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Dark Shadows: 50th Anniversary Interview!
The iconic horror-soap opera series reaches a half century of storytelling this year - and we're starting the celebrations with an exclusive interview with range producers Joseph Lidster and David Darlington about Big Finish's 50th Anniversary Special Blood and Fire.
Since 2012, Big Finish producers Joseph Lidster and David Darlington have worked together on continuing the legacy of Dark Shadows, the beloved horror-soap opera originally screened between 1966-1971. The series centers around the Collins Family - a wealthy clan of aristocrats cursed by supernatural powers, including the vampire Barnabas Collins (Andrew Collins, reprising the role originally played by Jonathan Frid), the werewolf Quentin Collins (David Selby) and the witch Angelique (Lara Parker). The original television series lasted for 1,225 episodes, with the story continuing in over 60 Big Finish audio plays.
Later this year Big Finish will be celebrating the series' half-centenary with the two hour 50th Anniversary Special Dark Shadows: Blood & Fire. With recording about to commence on this eagerly anticipated project, we check in with Joe and David on how production is going; and for some teaser on what Dark Shadows listeners can expect...
How does it feel to be back working on Dark Shadows?
Joe: Even though we had a bit of a break last year it feels as if I’ve never been away. It’s exhausting but it’s absolutely the best job I’ve ever had. I love the history of the show, I love our new characters, I love our writers and actors. It’s taken over my life but I wouldn’t have it any other way.
David: A mixture of delight, relief and apprehension. Great to be all over it again, but it's a hell of a job... this time I'll see if I can do it without approaching a nervous breakdown.
Dark Shadows has a massive amount of backstory – where do you suggest new fans begin discovering the world of Collinsport?
Joe: There are a few audios I’d suggest starting with Dark Shadows: The House By The Sea and Dark Shadows: Beneath The Veil are great jumping-on points but I think 2015’s Dark Shadows: Bloodlust miniseries is probably the best. Both the prelude Snowflake and Episode One are available to download for free (and you can listen to the characters introducing themselves here. There are a number of places you can start with the TV series including, obviously, Episode One. A few people suggest Episode 211 which features the first appearance of the vampire Barnabas Collins. For me, personally, Episode 701 was what got me hooked. It’s a bit of a reboot for the show as it sees Barnabas travel back in time to 1897. All you need to know is that he’s there to find out who Quentin Collins is but it’s really Episode One of a new soap opera. A soap opera featuring gypsies, ghosts, squabbling siblings, werewolves…
David: If you want just one to try, either Dark Shadows: The House By The Sea (starring Colin Baker) or Dark Shadows: The Creeping Fog (starring Matthew Waterhouse). But yes, actually Bloodlust is the place to start. We were very careful to slowly drip-feed everything you need to know as it goes along. And, you know, listen to Bloodlust now and you've just got time to squeeze in that and the six dramatic readings that follow before Blood & Fire and Bloodline...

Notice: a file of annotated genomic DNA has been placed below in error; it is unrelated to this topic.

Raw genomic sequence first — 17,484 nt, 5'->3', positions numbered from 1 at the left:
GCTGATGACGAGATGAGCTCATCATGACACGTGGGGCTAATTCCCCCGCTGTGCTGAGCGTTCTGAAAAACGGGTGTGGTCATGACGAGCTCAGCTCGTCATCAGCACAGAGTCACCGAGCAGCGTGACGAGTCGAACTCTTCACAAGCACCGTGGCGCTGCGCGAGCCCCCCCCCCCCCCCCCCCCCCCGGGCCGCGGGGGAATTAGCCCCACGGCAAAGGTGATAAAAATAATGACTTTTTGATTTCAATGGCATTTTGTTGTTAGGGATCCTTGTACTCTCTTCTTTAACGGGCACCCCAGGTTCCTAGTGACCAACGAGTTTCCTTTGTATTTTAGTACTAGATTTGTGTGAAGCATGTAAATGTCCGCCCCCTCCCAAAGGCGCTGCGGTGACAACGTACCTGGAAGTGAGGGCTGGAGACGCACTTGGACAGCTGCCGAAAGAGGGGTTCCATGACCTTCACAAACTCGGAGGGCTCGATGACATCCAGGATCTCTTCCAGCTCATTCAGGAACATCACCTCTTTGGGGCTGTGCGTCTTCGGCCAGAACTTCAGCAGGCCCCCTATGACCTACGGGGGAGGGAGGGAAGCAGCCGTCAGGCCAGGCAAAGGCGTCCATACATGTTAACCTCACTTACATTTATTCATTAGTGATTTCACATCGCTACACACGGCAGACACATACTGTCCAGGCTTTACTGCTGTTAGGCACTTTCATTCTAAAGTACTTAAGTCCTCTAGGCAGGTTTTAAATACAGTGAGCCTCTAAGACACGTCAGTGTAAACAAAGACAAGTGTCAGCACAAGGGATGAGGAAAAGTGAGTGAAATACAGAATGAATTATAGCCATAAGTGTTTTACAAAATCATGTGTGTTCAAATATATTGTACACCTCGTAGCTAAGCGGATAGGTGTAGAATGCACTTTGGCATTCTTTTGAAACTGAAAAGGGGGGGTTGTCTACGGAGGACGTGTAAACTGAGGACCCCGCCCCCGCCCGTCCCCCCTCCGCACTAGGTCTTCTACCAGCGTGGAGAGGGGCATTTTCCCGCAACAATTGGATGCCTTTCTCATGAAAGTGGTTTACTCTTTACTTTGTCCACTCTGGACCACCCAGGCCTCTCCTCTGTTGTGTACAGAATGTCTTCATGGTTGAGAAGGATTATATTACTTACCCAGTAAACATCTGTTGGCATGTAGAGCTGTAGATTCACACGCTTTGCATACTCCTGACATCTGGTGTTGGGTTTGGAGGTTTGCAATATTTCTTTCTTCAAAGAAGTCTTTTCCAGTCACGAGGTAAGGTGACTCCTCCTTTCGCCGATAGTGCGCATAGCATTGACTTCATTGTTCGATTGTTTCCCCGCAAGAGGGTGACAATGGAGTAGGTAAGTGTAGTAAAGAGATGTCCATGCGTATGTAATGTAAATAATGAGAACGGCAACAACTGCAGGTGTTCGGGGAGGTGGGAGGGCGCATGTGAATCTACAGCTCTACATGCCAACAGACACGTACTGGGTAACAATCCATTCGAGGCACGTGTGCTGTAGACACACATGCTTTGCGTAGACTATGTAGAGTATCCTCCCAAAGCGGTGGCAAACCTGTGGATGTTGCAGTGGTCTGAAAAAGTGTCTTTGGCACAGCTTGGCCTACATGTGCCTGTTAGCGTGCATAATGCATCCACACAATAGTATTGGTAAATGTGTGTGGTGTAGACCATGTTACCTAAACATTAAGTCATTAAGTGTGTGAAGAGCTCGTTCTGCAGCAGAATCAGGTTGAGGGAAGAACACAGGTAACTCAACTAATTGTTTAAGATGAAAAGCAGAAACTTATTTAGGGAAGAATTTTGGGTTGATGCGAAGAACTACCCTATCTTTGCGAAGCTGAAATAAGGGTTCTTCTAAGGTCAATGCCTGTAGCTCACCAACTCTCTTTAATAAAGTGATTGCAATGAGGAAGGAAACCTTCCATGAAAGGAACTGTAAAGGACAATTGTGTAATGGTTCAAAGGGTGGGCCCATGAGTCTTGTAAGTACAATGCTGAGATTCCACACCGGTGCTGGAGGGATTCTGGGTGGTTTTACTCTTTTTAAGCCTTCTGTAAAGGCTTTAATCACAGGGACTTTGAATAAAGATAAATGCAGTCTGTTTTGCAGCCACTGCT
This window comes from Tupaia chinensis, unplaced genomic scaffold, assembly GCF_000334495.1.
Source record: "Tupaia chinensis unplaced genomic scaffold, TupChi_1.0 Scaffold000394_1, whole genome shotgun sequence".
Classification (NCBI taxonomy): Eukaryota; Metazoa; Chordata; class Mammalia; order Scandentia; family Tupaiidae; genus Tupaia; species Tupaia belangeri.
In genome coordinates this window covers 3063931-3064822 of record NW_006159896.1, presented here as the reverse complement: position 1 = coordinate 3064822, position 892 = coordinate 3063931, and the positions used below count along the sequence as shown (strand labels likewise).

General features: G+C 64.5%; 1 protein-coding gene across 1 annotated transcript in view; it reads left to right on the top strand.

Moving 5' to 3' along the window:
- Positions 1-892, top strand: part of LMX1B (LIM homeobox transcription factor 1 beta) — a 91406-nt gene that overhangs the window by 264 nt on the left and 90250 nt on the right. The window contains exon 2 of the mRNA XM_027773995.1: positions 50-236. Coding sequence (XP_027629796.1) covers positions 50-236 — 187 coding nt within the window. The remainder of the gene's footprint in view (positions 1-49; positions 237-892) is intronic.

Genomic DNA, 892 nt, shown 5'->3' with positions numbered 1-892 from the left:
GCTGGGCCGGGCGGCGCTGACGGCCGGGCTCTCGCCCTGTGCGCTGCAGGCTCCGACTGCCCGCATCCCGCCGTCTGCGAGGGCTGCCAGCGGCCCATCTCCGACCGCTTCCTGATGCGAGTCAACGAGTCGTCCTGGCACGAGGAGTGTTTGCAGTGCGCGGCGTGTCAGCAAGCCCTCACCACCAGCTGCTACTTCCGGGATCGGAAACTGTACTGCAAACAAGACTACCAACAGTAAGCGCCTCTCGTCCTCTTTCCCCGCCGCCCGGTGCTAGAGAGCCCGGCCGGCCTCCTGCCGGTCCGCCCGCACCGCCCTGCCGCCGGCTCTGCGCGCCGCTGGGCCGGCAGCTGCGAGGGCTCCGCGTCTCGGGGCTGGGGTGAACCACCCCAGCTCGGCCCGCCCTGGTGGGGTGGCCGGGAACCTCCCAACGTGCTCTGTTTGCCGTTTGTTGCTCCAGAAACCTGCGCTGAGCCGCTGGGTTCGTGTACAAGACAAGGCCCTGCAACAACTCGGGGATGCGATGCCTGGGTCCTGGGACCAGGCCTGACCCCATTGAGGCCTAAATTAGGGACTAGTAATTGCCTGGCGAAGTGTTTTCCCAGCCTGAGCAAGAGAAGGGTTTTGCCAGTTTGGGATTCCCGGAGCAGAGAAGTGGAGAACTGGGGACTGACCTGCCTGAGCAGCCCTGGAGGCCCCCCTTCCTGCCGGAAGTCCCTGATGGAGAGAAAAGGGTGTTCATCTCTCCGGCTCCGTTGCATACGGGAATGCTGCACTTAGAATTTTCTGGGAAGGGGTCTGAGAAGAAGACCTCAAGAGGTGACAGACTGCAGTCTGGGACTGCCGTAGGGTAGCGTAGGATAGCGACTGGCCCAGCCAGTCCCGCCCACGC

What can you tell us about Dark Shadows: Blood & Fire?
Joe: Blood & Fire is a standalone special that sees the witch Angelique travelling back in time to 1767. I don’t want to give too much away but she’s there on a mission. Long-term fans of the show will realize that the year is important as it features a wedding and the building of the Old House which will eventually become Barnabas’s home. For newer fans all you need to know is that it features two supernatural creatures fighting each other against a backdrop of weddings, deaths and very sexy pirates.
David: I've just decided this very second that it's actually Blood & Fire instead of Blood and Fire – that will look better on the cover. Cue Joe screaming down the phone at me. That's all you're getting right now!
Blood & Fire will be celebrating characters and storylines from over 1000 episodes of the TV series, not to mention countless novels, audio dramas and even a few movies. How are you facing the challenge of bringing everything together?
Joe: I think I’ve spent most of this year re-watching the TV series and re-listening to the audio dramas. When you’re doing an anniversary special you really need to get things right. So what happened is that I re-watched any episode that seemed to be relevant to the story and then compiled a document which I gave to Roy Gill, the writer. His job was, first of all, to come up with a fantastic story. We then worked together to create younger versions of existing characters and to tie together everything that happened around that time. If Bloodlust and Bloodline are our attempts to emulate the TV series, Blood & Fire is us trying to do a feature film on audio. It’s a huge story but the real challenge has been incorporating all the backstory and forwardstory (if that’s such a thing) without it feeling clunky. If you’ve never seen or heard an episode of Dark Shadows in your life then Blood & Fire is a fantastic horror movie set in 1767. If you’re a Dark Shadows fan then Blood & Fire is an anniversary special.
David: By trying really hard not to think about it. Otherwise the terror of getting it wrong would creatively cripple us!
2015's Dark Shadows: Bloodlust mini-series proved to be one of the most successful Dark Shadows releases yet. What lessons did you learn from making this series, and how did it effect your plans for the 50th Anniversary?